His body lay where the townspeople could reach it.
They cut off his ears for trophies.
                                   If there are souls,
As many think that there are or wish that there might be,
Crystalline things that rise on light wings exulting
Out of the spoilt and broken cocoon of the body,
Knowing no sorrow or pain but only deliverance,
And yet with the flame of speech, the patterns of memory,
One wonders what the soul of Dangerfield Newby
Said, in what terms, to the soul of Shepherd Heyward,
Both born slave, both freed, both dead the same day.
What do the souls that bleed from the corpse of battle
Say to the tattered night?
                          Perhaps it is better
We have no power to visage what they might say.

The firing now was constant, like the heavy
And drumming rains of summer.  Twice Brown sent
Asking a truce.  The second time there went
Stevens and Watson Brown with a white flag.
But things had gone beyond the symbol of flags.
Stevens, shot from a window, fell in the gutter
Horribly wounded.  Watson Brown crawled back
To the engine house that was the final fort
Of Brown's last stand, torn through and through with slugs.

A Mr. Brua, one of Brown's prisoners,
Strolled out from the unguarded prison-room
Into the bullets, lifted Stevens up,
Carried him over to the old hotel
They called the Wager House, got a doctor for him,
And then strolled back to take his prisoner's place
With Colonel Washington and the scared rest.
I know no more than this of Mr. Brua
But he seems curiously American,
And I imagine him a tall, stooped man
A little yellow with the Southern sun,
With slow, brown eyes and a slow way of talking,
Shifting the quid of tobacco in his cheek
Mechanically, as he lifted up
The dirty, bloody body of the man
Who stood for everything he most detested
And slowly carrying him through casual wasps
Of death to the flyspecked but sunny room
In the old hotel, wiping the blood and grime
Mechanically from his Sunday coat,
Settling his black string-tie with big, tanned hands,
And, then, incredibly, going back to jail.
He did not think much about what he'd done
But sat himself as comfortably as might be
On the cold bricks of that dejected guard-room
And slowly started cutting another quid
With a worn knife that had a brown bone-handle.

He lived all through the war and died long after,
This Mr. Brua I see.  His last advice
To numerous nephews was "Keep out of trouble,
But if you're in it, chew and don't be hasty,
Just do whatever's likeliest at hand."

I like your way of talking, Mr. Brua,
And if there still are people interested
In cutting literary clothes for heroes
They might do worse than mention your string-tie.

There were other killings that day.  On the one side, this,
Leeman, a boy of eighteen and the youngest raider,
Trying to flee from the death-trap of the engine-house
And caught and killed on an islet in the Potomac.
The body lay on a tiny shelf of rock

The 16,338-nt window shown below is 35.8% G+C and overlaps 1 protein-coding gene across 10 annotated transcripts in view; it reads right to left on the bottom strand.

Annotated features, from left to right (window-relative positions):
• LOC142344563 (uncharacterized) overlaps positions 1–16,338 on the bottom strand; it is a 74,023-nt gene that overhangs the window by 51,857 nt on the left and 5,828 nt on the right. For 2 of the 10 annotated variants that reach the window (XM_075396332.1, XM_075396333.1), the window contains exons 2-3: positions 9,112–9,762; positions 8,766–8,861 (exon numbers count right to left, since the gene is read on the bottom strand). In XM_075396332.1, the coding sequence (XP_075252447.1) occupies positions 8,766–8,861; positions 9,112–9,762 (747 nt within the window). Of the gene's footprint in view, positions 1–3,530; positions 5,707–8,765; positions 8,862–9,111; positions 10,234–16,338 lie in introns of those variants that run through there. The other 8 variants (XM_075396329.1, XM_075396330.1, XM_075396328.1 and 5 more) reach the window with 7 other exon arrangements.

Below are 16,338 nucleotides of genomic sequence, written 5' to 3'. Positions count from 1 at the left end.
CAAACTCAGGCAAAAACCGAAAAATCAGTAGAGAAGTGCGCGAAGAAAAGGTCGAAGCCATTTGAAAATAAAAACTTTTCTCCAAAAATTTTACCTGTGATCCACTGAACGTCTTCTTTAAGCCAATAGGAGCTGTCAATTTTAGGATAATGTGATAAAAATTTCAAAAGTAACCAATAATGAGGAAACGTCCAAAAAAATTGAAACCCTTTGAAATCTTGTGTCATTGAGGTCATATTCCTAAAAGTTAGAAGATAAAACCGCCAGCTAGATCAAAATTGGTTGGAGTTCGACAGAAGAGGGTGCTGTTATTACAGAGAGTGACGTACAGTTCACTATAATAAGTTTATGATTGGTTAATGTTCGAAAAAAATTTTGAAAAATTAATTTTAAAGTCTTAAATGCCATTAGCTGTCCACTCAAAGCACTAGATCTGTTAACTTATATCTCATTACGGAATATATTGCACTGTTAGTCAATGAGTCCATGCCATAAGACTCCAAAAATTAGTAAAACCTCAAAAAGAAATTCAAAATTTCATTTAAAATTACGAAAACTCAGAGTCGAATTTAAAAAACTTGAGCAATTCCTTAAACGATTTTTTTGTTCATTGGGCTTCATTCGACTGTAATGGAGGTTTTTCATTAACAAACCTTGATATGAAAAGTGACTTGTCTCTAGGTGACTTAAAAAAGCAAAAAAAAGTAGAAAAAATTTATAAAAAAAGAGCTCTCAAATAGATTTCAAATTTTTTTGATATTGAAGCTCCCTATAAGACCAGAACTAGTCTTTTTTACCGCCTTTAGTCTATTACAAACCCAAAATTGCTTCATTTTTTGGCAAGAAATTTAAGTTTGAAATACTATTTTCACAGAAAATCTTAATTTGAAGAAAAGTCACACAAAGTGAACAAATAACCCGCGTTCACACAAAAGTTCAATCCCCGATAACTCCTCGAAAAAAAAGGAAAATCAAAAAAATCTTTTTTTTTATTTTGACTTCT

For hours, a sack of clothes still stung by bullets.

On the other side--Fontaine Beckham, mayor of the town,
Went to look at Heyward's body with Patrick Higgins.
The slow tears crept to his eyes.  He was getting old.
He had thought a lot of Heyward.  He had no gun
But he had been mayor of the town for a dozen years,
A peaceful, orderly place full of decent people,
And now they were killing people, here in his town,
He had to do something to stop it, somehow or other.

He wandered out on the railroad, half-distraught
And peeped from behind a water-tank at the raiders.
"Squire, don't go any farther," said Higgins, "It ain't safe."
He hardly heard him, he had to look out again.
Who were these devils with horns who were shooting his people?
They didn't look like devils.  One was a boy
Smooth-cheeked, with a bright half-dreamy face, a little
Like Sally's eldest.
                    Suddenly, the air struck him
A stiff, breath-taking blow.  "Oh," he said, astonished.
Took a step and fell on his face, shot through the heart.
Higgins watched him for twenty minutes, wanting to lift him
But not quite daring.  Then he turned away
And went back to the town.
                          The bars had been open all day,
Never to better business.
When the news of Beckham's death spread from bar to bar,
It was like putting loco-weed in the whiskey,
The mob came together at once, the American mob,
They mightn't be able to take Brown's last little fort
But there were two prisoners penned in the Wager House.
One was hurt already, Stevens, no fun killing him.
But the other was William Thompson, whole and unwounded,
Caught when Brown tried to send his first flag of truce.

They stormed the hotel and dragged him out to the bridge,
Where two men shot him, unarmed, then threw the body
Over the trestle.  It splashed in the shallow water,
But the slayers kept on firing at the dead face.
The carcass was there for days, a riven target,
Barbarously misused.
                    Meanwhile the armory yard
Was taken by a new band of Beckham's avengers,
The most of Brown's prisoners freed and his last escape cut off.